Please share some thoughts on the new album. Did you do anything different this time around? Some of the titles seem a bit foreboding — “She’s a Mess,” “There’s No Fucking Way,” “If Upon a Time That Never Happened,” “He Must Needs Go That the Devil Drives.” So were you feeling a bit darker this time around?

The new record is dark. You’re right. I am a very dark person, anyway–with a very jolly demeanor. Many arty types are, you know. Friendly ghouls. I think Sugarplum Fairy, Sugarplum Fairy is much darker, however. There are some very vicious songs on that LP.  Just because the entire half is acoustic doesn’t mean it’s all nicey-nice and lollipops. The fact that there are more minor key songs on Highs and Lows is the thing. Those are darker-sadder as a rule, anyway. I’m not the person to ask, I dare say; I’m too close to the source. Ask me in six months or so.

So is the black watch an ongoing actual band or is it mostly you and whoever happens to come along at the time? Is it your vision for the most part?

The black watch is a band. It’s just that it’s my band. The drummer, Rick Woodard, has been in the group for 15 years. The bassist, Chris Rackard, for six now. We just lose members sometimes. Just because I made Sugarplum… on my own with a studio drummer didn’t mean anybody was out; it was just easier on account of money. I made that record in a week — tops.  Highs and Lows was done over months and months. Sugarplum was really lonely the way I did it. I don’t think I will record like that again. I like the Muskateerish feeling of four people against the world. At times it was me against Rob Campanella, the producer\, on account of we both have such strong ideas about arrangements and parts and sonic stuff. And, oddly again, we have so many of the same musical influences and sensibilities. I loved working with Rob, but it was a struggle.  A good one, I think, in that what was borne out in the process turned out to be our best record yet. All bands say that, though! We shouldn’t listen to them when they do say that!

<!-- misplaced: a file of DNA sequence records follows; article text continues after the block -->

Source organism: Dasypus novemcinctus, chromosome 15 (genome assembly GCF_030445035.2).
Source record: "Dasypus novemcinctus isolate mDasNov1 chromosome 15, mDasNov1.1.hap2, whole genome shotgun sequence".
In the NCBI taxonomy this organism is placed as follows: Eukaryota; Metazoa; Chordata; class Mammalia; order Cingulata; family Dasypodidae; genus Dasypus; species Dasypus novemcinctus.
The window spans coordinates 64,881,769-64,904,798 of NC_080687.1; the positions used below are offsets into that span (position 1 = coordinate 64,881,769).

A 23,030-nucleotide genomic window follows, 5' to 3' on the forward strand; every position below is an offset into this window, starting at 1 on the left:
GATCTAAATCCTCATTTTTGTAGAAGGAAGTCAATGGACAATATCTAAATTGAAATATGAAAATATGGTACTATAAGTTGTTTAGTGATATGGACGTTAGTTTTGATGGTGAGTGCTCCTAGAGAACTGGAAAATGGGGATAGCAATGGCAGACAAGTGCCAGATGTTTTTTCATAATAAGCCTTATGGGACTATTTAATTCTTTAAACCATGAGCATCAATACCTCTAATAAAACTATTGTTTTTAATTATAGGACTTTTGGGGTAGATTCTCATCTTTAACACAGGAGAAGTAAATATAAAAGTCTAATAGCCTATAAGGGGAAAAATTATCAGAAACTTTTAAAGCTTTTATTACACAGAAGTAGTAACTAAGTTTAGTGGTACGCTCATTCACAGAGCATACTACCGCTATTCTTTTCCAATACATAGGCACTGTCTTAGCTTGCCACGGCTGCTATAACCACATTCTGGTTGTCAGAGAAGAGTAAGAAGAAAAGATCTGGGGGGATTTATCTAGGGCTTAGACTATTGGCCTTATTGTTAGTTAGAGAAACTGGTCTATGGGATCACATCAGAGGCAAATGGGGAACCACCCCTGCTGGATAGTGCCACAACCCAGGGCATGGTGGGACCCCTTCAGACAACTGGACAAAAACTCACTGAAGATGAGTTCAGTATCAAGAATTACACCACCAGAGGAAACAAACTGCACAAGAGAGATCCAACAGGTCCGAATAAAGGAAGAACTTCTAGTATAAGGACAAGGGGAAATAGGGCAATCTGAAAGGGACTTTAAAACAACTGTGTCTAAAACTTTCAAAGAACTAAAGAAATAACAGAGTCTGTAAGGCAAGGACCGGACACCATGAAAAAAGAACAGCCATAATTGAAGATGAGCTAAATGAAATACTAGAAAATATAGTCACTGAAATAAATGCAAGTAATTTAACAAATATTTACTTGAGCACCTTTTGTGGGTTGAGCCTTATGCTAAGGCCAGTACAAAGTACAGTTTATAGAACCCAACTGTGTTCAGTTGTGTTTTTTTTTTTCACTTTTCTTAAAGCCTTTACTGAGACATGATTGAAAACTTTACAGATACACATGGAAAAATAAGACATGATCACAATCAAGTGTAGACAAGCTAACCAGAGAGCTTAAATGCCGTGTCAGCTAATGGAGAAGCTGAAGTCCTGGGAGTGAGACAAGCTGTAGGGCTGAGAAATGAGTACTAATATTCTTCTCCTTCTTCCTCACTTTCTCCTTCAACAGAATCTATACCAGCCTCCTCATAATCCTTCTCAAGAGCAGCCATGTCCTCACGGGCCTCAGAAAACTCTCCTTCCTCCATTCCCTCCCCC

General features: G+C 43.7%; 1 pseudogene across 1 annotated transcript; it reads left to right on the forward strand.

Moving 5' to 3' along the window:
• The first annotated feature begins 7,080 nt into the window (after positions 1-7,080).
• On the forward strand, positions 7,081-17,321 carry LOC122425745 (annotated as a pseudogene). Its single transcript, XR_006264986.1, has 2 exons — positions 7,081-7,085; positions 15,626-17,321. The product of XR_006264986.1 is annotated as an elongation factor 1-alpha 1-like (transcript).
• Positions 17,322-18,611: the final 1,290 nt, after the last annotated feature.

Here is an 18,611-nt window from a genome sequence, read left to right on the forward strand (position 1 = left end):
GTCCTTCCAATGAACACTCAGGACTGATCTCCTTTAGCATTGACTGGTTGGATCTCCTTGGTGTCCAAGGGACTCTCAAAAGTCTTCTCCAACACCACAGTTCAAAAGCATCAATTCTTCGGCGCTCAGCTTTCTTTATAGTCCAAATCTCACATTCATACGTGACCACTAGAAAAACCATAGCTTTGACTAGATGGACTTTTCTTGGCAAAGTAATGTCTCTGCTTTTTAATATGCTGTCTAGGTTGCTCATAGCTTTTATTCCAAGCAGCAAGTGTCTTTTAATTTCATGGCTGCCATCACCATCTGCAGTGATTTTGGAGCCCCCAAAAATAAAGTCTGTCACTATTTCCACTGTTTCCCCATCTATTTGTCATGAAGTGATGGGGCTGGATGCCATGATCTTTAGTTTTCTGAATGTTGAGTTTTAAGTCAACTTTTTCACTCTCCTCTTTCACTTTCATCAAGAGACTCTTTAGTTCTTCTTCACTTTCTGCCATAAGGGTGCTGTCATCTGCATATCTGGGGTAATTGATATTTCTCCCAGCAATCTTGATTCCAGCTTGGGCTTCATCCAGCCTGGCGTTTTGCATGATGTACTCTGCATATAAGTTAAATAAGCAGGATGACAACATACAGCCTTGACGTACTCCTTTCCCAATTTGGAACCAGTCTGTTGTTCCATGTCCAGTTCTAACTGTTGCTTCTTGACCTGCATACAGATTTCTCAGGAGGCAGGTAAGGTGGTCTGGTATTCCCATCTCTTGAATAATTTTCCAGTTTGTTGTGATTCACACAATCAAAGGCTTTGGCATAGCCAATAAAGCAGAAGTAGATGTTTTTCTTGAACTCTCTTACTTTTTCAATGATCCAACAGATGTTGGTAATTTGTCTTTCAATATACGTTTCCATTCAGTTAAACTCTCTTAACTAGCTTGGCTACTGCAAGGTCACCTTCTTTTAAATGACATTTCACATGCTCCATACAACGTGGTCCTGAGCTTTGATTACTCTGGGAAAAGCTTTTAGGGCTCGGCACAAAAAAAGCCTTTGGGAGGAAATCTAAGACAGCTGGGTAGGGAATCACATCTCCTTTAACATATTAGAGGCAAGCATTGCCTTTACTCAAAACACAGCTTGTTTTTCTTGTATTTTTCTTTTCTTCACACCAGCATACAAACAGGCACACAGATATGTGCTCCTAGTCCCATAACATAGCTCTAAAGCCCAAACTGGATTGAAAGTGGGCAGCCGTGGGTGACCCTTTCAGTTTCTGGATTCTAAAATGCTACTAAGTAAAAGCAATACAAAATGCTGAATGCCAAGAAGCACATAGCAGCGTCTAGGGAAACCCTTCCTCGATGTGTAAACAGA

How did you come up with the name the black watch? It’s a bit of a challenge when one googles the name because these traditional Scottish bands come up first.

The black watch is named the black watch on account of I am mostly Scottish — and English and Irish — and I was obsessed with military stuff and bagpipe music as a kid. The regiment has never taken notice. It’d be infra dig for them to do that, I believe, and besides, we always — except for the new LP — use lower case. I wanted an historical name and a dark name and a traditional name and a very aggressive name. We’ve been admonished to change it by label people, who are often overly concerned with “the new,” but, to me, that’d be a terrible compromise. Moreover, who would be fooled?  It’d still be my voice. Voice in both senses of the term.

In addition to being a musician and author, you’re also an academic as well. Do your students think it’s pretty cool because their professor is also a rock musician? Does your music making become a subject for your classroom discussions?

Even if they like indie rock, the students never let on that they think it’s cool to have a prof who is a very minor rock star. It doesn’t figure in our discussions, for sure. They are invited to gigs.  I tell them that’s the only time they can heckle me! I’ve seen a few of them over the years in TBW t-shirts. That’s charming. I’m really super grateful when I learn that anybody likes what we do. I can’t stress that enough. These days, fewer and fewer college freshman listen to rock. But when they do, they seem to know a lot about it.  It’s like a former TBW guitarist, Steven Schayer, used to say — “Either you know it all or don’t bother.” That’s precisely how it should be.

Do you feel like your literary and academic careers have made you a better songwriter?

Being a voracious reader has made me a better lyricist, I would say that. I would also say that you can tell how much someone reads when you scrutinize his or her lyrics. But no I’m not a better songwriter ’cause I write fiction and teach it.

In fact, how does your day job impact your career as a musician? Has it hindered it in any way or made you lose focus? Has it hindered you as far as touring or the need to divide your energies?

Being a prof has hindered and — paradoxically — helped my so-called career at the same time.  The job is easy and enjoyable and somewhat lucrative. The main thing is, I only teach two days a week. It leaves me heaps of time to write and play tennis. Touring is tough. I would say that money from labels has been more of an issue. And the fact that TBW members also have grown-up jobs and lives makes it hard to tour. But we have done some sporadic touring. Just not enough. That’s about to change. My work — and I know this sounds immodest now — is about to take off in ways I’ve never dreamed of. Or maybe it’s not immodest on account of it is about the songs and the books…not about me personally. I have worked very very hard indeed for years and years and never doubted that making things was what I was meant to do. This is no overnight sensation motif. (laughs)